San Francisco heiress Page Forrester is brutally murdered in her remote beach house. Her husband Jack is devastated by the crime but soon finds himself accused of her murder. He hires ...
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San Francisco heiress Page Forrester is brutally murdered in her remote beach house. Her husband Jack is devastated by the crime but soon finds himself accused of her murder. He hires lawyer Teddy Barnes to defend him, despite the fact she hasn't handled a criminal case for many years. There's a certain chemistry between them and Teddy soon finds herself defending the man she loves.Written by
Col Needham <email@example.com>
An urban folklore exists that suggests that there was an alternate ending that alters the identity of the killer. An alternate ending does not exist, but the original ending was indeed re-filmed, when the initial release audience complained that the face of the killer was not clearly shown. In the original release, the unmasked killer's face was shown for eighteen frames (less than a second). Another nine seconds was later spliced into the corrected version, clearly resolving the mystery and showing the killer. See more »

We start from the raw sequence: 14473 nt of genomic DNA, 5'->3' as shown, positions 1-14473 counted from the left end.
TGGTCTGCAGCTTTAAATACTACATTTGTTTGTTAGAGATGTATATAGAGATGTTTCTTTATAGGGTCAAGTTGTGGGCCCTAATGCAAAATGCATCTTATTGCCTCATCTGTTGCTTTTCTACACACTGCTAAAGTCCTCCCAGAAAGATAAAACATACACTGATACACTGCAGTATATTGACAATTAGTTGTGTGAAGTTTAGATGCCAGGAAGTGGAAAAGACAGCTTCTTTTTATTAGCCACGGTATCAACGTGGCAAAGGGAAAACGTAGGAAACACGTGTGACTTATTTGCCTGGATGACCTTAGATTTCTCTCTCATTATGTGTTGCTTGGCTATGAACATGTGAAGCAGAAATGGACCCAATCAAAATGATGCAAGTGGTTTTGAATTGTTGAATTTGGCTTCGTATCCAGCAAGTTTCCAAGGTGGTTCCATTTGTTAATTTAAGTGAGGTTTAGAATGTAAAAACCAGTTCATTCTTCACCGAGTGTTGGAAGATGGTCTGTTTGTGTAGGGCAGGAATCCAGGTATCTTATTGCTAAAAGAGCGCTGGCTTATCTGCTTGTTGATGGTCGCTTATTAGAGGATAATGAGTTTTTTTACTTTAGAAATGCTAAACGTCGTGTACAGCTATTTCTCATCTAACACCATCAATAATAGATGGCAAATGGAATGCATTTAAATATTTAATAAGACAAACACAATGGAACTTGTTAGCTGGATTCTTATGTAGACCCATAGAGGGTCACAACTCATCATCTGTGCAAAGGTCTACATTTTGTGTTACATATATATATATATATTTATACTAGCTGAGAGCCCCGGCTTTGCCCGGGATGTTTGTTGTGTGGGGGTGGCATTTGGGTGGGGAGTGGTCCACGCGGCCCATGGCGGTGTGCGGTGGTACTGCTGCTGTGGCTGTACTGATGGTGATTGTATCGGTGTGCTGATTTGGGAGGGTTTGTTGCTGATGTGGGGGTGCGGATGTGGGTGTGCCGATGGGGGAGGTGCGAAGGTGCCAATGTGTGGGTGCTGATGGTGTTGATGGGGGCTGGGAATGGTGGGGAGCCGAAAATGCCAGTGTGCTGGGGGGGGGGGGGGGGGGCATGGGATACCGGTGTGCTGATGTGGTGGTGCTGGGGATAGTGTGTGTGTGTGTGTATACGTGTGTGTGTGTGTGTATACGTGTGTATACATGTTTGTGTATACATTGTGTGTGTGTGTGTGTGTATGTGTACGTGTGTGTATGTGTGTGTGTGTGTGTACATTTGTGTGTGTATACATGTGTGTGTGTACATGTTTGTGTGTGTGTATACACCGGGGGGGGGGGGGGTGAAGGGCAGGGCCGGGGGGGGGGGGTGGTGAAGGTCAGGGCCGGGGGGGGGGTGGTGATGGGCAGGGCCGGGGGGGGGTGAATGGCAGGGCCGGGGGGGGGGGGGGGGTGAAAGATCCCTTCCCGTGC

Teddy's clothes change several times while giving her opening statement to the jury. See more »
He told you, didn't he? *He* told you! What did he do? Did he phone you? Send you anonymous notes?
You'll stop at nothing, won't you? Anyone could've sent those notes; everyone knew - the police in Santa Cruz knew, people in your office knew!
*Bullshit!* Don't you understand what he did? He did the *identical crime* eighteen months before he murdered his wife! He knew it would get him off the hook! He knew Bobby Slade was seeing his wife! That's why he did the first crime in Santa Cruz! He ...
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I just watched this turkey on cable television. Contrived plot with some of the most hackneyed court room scenes this side of "Leave her to Heaven". The story is bad enough, but the script and acting are so absurd that by the time the killer is revealed at the end of the film I no longer cared. Totally unrealistic nonsense. Glenn Close as a lawyer whose well-being is based on her client's innocence on which she swings back and forth like a metronome during entire film. Peter Coyote plays the most incompetent D.A. on celluloid, and his horse's behind of an assistant who can only make dumb faces when things fall apart in court is just a terrible, terrible actor.
Just awful. Go watch a rerun of Perry Mason instead.
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